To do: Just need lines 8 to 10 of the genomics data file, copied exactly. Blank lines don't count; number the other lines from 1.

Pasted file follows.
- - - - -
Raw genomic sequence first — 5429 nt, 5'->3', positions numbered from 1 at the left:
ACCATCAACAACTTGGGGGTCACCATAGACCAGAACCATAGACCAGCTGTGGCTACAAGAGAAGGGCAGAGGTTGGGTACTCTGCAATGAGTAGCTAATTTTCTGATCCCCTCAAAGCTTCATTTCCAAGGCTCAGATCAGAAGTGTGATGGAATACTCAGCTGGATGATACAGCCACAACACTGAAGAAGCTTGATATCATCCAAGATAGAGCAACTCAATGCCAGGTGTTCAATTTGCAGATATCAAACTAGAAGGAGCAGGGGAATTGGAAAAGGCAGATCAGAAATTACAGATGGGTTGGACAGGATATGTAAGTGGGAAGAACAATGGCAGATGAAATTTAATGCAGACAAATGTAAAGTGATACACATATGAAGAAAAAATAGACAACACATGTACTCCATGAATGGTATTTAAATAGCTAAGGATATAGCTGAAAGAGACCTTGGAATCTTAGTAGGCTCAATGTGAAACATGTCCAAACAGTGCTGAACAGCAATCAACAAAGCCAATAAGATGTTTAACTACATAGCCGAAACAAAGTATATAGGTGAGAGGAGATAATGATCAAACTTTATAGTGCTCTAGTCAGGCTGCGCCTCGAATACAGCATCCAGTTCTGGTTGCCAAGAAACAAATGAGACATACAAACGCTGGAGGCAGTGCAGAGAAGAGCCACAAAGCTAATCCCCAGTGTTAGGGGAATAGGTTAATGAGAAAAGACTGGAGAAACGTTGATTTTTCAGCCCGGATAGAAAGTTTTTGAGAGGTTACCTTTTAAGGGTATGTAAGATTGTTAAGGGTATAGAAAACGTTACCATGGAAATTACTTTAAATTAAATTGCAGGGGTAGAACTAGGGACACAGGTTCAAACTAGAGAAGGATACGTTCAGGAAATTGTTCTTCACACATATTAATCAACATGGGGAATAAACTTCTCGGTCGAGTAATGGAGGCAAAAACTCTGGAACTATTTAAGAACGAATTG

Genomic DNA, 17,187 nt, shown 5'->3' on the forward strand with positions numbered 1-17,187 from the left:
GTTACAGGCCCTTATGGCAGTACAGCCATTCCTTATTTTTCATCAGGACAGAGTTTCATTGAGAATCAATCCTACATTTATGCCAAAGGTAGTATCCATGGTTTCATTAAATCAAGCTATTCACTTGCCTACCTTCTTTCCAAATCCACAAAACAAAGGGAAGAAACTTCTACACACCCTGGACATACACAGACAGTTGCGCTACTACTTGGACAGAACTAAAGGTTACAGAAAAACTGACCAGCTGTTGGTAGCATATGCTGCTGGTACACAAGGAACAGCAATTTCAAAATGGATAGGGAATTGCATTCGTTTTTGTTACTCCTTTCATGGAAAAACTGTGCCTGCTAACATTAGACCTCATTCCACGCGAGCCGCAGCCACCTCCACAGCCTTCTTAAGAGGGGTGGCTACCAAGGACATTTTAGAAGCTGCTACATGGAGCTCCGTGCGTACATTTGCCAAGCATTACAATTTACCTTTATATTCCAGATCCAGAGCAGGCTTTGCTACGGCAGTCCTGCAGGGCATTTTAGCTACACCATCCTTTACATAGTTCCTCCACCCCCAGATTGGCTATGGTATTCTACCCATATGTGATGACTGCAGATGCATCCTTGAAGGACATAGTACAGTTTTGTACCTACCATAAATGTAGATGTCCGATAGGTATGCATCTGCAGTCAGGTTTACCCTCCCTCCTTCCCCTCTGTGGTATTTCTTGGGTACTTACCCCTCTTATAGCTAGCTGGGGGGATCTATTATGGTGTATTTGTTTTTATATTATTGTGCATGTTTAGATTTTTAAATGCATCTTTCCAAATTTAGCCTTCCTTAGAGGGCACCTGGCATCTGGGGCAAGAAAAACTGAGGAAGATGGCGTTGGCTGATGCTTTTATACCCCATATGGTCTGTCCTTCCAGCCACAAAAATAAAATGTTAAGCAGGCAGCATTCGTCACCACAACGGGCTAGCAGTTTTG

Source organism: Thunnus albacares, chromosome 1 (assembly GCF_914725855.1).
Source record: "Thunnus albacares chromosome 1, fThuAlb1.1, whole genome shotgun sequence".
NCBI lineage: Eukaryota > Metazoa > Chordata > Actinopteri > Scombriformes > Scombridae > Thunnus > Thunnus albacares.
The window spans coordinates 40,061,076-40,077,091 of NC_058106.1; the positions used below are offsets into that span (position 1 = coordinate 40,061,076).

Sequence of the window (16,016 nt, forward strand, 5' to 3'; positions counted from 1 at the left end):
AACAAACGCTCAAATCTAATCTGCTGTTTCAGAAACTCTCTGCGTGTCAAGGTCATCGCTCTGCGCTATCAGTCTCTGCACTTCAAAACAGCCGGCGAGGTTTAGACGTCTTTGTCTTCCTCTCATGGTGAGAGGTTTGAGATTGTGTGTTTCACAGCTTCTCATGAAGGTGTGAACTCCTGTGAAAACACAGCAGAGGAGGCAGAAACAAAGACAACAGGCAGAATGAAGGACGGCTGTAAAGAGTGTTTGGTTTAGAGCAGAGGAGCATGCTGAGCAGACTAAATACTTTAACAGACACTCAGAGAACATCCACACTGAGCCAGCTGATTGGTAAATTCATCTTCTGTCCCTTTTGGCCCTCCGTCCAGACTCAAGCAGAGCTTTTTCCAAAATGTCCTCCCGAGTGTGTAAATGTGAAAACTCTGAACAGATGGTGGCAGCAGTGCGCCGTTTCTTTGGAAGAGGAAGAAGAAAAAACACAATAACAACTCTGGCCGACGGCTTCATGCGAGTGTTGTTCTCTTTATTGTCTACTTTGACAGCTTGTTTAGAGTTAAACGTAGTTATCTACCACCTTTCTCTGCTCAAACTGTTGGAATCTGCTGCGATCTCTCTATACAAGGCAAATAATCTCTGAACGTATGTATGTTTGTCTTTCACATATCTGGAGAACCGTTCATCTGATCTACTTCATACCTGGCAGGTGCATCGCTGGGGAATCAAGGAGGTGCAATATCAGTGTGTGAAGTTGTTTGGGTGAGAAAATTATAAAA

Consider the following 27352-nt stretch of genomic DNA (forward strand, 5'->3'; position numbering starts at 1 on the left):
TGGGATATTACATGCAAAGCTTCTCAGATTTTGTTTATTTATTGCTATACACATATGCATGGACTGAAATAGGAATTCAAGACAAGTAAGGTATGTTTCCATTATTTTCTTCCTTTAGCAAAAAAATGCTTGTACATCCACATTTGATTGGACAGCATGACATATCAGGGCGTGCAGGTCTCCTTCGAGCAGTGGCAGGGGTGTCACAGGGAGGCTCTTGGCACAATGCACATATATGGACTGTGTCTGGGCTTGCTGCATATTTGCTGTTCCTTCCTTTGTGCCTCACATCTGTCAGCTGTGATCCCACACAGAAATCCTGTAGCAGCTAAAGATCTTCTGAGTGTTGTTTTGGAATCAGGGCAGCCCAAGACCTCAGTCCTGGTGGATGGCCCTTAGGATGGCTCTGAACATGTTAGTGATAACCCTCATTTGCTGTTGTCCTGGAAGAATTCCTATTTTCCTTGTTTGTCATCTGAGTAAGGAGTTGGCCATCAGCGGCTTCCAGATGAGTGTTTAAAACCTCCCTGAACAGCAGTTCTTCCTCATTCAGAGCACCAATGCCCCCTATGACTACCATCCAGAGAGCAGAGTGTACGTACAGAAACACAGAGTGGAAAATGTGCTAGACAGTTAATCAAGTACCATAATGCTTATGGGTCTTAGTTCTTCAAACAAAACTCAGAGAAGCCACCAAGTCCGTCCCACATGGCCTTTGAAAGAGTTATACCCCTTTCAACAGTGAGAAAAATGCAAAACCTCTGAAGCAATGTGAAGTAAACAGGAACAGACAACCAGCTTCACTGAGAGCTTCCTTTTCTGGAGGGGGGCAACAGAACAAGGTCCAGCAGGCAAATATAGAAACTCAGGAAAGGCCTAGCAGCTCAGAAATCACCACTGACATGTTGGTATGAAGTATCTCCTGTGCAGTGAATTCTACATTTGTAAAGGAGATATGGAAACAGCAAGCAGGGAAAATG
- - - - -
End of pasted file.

The window spans coordinates 40,061,076-40,077,091 of NC_058106.1; the positions used below are offsets into that span (position 1 = coordinate 40,061,076).

Sequence of the window (16,016 nt, forward strand, 5' to 3'; positions counted from 1 at the left end):
AACAAACGCTCAAATCTAATCTGCTGTTTCAGAAACTCTCTGCGTGTCAAGGTCATCGCTCTGCGCTATCAGTCTCTGCACTTCAAAACAGCCGGCGAGGTTTAGACGTCTTTGTCTTCCTCTCATGGTGAGAGGTTTGAGATTGTGTGTTTCACAGCTTCTCATGAAGGTGTGAACTCCTGTGAAAACACAGCAGAGGAGGCAGAAACAAAGACAACAGGCAGAATGAAGGACGGCTGTAAAGAGTGTTTGGTTTAGAGCAGAGGAGCATGCTGAGCAGACTAAATACTTTAACAGACACTCAGAGAACATCCACACTGAGCCAGCTGATTGGTAAATTCATCTTCTGTCCCTTTTGGCCCTCCGTCCAGACTCAAGCAGAGCTTTTTCCAAAATGTCCTCCCGAGTGTGTAAATGTGAAAACTCTGAACAGATGGTGGCAGCAGTGCGCCGTTTCTTTGGAAGAGGAAGAAGAAAAAACACAATAACAACTCTGGCCGACGGCTTCATGCGAGTGTTGTTCTCTTTATTGTCTACTTTGACAGCTTGTTTAGAGTTAAACGTAGTTATCTACCACCTTTCTCTGCTCAAACTGTTGGAATCTGCTGCGATCTCTCTATACAAGGCAAATAATCTCTGAACGTATGTATGTTTGTCTTTCACATATCTGGAGAACCGTTCATCTGATCTACTTCATACCTGGCAGGTGCATCGCTGGGGAATCAAGGAGGTGCAATATCAGTGTGTGAAGTTGTTTGGGTGAGAAAATTATAAAA